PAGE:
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When any infection outbreak affects a broad population, the concerned authorities are responsible for making specific recommendations for infection control measures in different circumstances and settings. However, the FDA plays a significant role in regulating personal protective equipment. All Personal Protective Equipment that is intended for use as a medical device must follow the FDA's regulations and should positively meet applicable voluntary consensus standards for protection. This includes N95 respirators, surgical masks, medical gowns, and gloves. When the rules and regulations (which vary according to the type of PPE) are followed, they provide reasonable assurance that the equipment is safe for use and effective.
What is Personal Protective Equipment (PPE)?
Personal protective equipment, also commonly referred to as "PPE'' is equipment worn to minimize exposure to hazards that cause serious workplace illnesses and injuries. These may result from several factors: contact with chemical, physical, radiological, electrical, mechanical, or other hazards. Personal protective equipment includes things like safety glasses, gloves, shoes, respirators, earplugs or muffs, hard hats, vests, coveralls, and full bodysuits.
They are usually designed to protect the wearer from injury or to contain the spread of an infection or illness. PPE should fit comfortably, encouraging worker use. Fitting plays a vital role and makes the difference between being safely covered or dangerously exposed. When engineering, administrative controls, or work practice are not feasible or often do not offer sufficient protection, employers must provide personal protective equipment to their workers and ensure its proper use. Employers are also additionally required to train each worker to help them know a few things:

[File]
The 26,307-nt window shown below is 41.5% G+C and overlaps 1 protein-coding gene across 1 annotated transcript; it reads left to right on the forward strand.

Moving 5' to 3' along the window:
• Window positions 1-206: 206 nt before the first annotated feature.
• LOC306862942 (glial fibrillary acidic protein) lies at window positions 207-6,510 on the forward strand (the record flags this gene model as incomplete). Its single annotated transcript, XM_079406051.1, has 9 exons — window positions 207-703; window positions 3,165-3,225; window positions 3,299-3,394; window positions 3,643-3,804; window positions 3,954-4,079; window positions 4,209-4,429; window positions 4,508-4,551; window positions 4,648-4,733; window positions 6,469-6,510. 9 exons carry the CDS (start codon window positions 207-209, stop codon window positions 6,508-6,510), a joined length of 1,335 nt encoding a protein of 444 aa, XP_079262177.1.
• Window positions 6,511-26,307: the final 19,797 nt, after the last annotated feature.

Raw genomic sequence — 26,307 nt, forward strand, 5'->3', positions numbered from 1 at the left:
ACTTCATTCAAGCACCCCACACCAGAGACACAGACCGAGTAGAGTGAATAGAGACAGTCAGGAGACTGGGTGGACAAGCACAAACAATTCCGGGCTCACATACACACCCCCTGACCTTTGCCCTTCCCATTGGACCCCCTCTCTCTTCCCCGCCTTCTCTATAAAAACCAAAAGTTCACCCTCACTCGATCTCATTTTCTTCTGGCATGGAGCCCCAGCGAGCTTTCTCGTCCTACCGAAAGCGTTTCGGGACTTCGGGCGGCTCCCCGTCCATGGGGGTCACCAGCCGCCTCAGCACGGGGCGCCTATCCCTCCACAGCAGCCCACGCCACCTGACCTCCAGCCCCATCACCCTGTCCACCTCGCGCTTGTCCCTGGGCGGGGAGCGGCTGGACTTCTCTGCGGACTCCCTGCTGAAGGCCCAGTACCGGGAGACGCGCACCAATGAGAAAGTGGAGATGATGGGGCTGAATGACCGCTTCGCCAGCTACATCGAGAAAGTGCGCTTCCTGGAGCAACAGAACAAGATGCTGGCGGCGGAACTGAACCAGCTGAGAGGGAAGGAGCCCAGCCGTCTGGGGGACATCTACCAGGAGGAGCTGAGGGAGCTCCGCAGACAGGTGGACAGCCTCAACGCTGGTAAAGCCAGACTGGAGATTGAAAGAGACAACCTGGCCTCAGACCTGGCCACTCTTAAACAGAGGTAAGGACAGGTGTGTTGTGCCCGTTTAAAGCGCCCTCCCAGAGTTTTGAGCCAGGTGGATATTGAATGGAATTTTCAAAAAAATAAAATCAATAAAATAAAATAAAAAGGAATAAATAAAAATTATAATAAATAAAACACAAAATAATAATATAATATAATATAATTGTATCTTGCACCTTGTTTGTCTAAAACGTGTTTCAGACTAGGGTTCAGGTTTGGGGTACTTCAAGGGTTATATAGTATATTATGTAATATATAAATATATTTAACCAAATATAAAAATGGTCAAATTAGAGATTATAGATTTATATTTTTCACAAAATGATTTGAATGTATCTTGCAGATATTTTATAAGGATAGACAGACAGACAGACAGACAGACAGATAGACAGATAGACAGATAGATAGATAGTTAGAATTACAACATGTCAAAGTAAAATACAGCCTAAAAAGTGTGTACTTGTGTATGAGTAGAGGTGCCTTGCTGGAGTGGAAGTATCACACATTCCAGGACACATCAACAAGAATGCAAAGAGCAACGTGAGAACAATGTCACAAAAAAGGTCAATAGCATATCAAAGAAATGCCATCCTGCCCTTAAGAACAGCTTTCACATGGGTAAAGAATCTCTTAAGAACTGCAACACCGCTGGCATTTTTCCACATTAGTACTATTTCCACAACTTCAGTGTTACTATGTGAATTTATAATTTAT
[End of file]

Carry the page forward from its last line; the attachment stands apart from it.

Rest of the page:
- What kind of PPE is necessary?
- When is it necessary?
- How to properly put it on, adjust, wear, and take it off?
- Proper care, useful life, maintenance and disposal of the equipment
- The limitations of the equipment
How does PPE Work?
When used correctly, they act as a barrier between infectious materials like viral and bacterial contaminants and the skin, nose, mouth, or eyes (mucous membranes). The barrier has the potential to prevent the transmission of contaminants from body fluids, blood, or respiratory secretions. It also offers protection to patients who may be at high risk for contracting infections or who have a medical precondition like immunodeficiency, from being exposed to potentially infectious substances brought in by visitors and healthcare workers.
When used effectively, responsibly and correctly with other implemented infection control practices like using alcohol-based hand sanitizers frequently or aggressive hand washing and covering coughs and sneezes, it will minimize the spread of the virus from one person to another. Effective use of PPE, however, must include adequately removing and disposing of the contaminated Personal Protective Equipment to eradicate the possibility of exposure.
COVID-19 and the Shortage of Personal Protective Equipment
PPE shortages are posing a threat to the entire healthcare system because of the ongoing crisis. Healthcare facilities are having great difficulty accessing the needed Personal Protective Equipment and are having to work out alternate ways to provide optimum support and care to patients. Optimization strategies for PPE must be adhered to with other options available for use when PPE supplies are stressed, running low, or absent. Contingency strategies can also help stretch PPE supplies when shortages are anticipated. For instance, facilities may have sufficient supplies now, but they are likely to run out very soon. Crisis strategies must be considered during severe Personal Protective Equipment shortages. They can be used with the contingency options to help stretch available supply for the ones who are critical and need it the most. Healthcare facilities should be prompt and effective when resuming standard practices as PPE availability returns to normal.